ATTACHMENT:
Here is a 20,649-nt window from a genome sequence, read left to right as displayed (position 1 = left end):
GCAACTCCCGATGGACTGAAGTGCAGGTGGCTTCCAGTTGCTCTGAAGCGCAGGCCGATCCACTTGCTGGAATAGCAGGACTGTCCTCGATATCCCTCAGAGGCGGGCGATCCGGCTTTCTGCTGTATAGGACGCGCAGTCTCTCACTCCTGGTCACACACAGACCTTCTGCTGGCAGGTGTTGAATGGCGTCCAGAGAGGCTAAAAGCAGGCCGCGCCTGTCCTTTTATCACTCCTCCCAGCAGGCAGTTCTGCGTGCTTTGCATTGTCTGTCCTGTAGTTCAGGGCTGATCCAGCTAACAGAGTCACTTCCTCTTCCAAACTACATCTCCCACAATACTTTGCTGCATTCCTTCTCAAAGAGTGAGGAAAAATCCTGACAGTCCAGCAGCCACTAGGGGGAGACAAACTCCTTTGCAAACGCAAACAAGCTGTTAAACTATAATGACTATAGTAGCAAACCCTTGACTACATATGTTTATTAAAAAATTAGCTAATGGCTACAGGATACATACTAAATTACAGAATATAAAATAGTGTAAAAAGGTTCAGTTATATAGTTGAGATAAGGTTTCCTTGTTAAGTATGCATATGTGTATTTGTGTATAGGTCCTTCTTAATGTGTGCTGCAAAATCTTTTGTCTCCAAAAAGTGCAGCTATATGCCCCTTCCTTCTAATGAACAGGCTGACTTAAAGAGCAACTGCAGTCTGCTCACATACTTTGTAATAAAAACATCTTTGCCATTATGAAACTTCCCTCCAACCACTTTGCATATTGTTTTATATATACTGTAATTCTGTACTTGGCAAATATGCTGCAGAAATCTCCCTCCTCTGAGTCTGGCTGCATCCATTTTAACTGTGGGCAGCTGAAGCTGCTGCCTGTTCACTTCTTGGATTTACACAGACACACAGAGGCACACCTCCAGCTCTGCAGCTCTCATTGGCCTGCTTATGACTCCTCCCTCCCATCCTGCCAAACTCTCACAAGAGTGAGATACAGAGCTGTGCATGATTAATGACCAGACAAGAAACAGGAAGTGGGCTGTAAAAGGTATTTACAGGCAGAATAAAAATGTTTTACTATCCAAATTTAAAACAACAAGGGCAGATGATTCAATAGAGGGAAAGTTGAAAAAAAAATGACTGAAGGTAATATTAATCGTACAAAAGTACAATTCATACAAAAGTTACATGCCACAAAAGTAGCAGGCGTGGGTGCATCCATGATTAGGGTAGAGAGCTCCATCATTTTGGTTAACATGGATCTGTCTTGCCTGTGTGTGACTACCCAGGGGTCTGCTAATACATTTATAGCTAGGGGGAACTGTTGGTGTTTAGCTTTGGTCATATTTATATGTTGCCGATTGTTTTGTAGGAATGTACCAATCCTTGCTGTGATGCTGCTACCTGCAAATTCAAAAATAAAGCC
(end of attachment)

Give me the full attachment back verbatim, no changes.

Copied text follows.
Here is a 20,649-nt window from a genome sequence, read left to right as displayed (position 1 = left end):
GCAACTCCCGATGGACTGAAGTGCAGGTGGCTTCCAGTTGCTCTGAAGCGCAGGCCGATCCACTTGCTGGAATAGCAGGACTGTCCTCGATATCCCTCAGAGGCGGGCGATCCGGCTTTCTGCTGTATAGGACGCGCAGTCTCTCACTCCTGGTCACACACAGACCTTCTGCTGGCAGGTGTTGAATGGCGTCCAGAGAGGCTAAAAGCAGGCCGCGCCTGTCCTTTTATCACTCCTCCCAGCAGGCAGTTCTGCGTGCTTTGCATTGTCTGTCCTGTAGTTCAGGGCTGATCCAGCTAACAGAGTCACTTCCTCTTCCAAACTACATCTCCCACAATACTTTGCTGCATTCCTTCTCAAAGAGTGAGGAAAAATCCTGACAGTCCAGCAGCCACTAGGGGGAGACAAACTCCTTTGCAAACGCAAACAAGCTGTTAAACTATAATGACTATAGTAGCAAACCCTTGACTACATATGTTTATTAAAAAATTAGCTAATGGCTACAGGATACATACTAAATTACAGAATATAAAATAGTGTAAAAAGGTTCAGTTATATAGTTGAGATAAGGTTTCCTTGTTAAGTATGCATATGTGTATTTGTGTATAGGTCCTTCTTAATGTGTGCTGCAAAATCTTTTGTCTCCAAAAAGTGCAGCTATATGCCCCTTCCTTCTAATGAACAGGCTGACTTAAAGAGCAACTGCAGTCTGCTCACATACTTTGTAATAAAAACATCTTTGCCATTATGAAACTTCCCTCCAACCACTTTGCATATTGTTTTATATATACTGTAATTCTGTACTTGGCAAATATGCTGCAGAAATCTCCCTCCTCTGAGTCTGGCTGCATCCATTTTAACTGTGGGCAGCTGAAGCTGCTGCCTGTTCACTTCTTGGATTTACACAGACACACAGAGGCACACCTCCAGCTCTGCAGCTCTCATTGGCCTGCTTATGACTCCTCCCTCCCATCCTGCCAAACTCTCACAAGAGTGAGATACAGAGCTGTGCATGATTAATGACCAGACAAGAAACAGGAAGTGGGCTGTAAAAGGTATTTACAGGCAGAATAAAAATGTTTTACTATCCAAATTTAAAACAACAAGGGCAGATGATTCAATAGAGGGAAAGTTGAAAAAAAAATGACTGAAGGTAATATTAATCGTACAAAAGTACAATTCATACAAAAGTTACATGCCACAAAAGTAGCAGGCGTGGGTGCATCCATGATTAGGGTAGAGAGCTCCATCATTTTGGTTAACATGGATCTGTCTTGCCTGTGTGTGACTACCCAGGGGTCTGCTAATACATTTATAGCTAGGGGGAACTGTTGGTGTTTAGCTTTGGTCATATTTATATGTTGCCGATTGTTTTGTAGGAATGTACCAATCCTTGCTGTGATGCTGCTACCTGCAAATTCAAAAATAAAGCC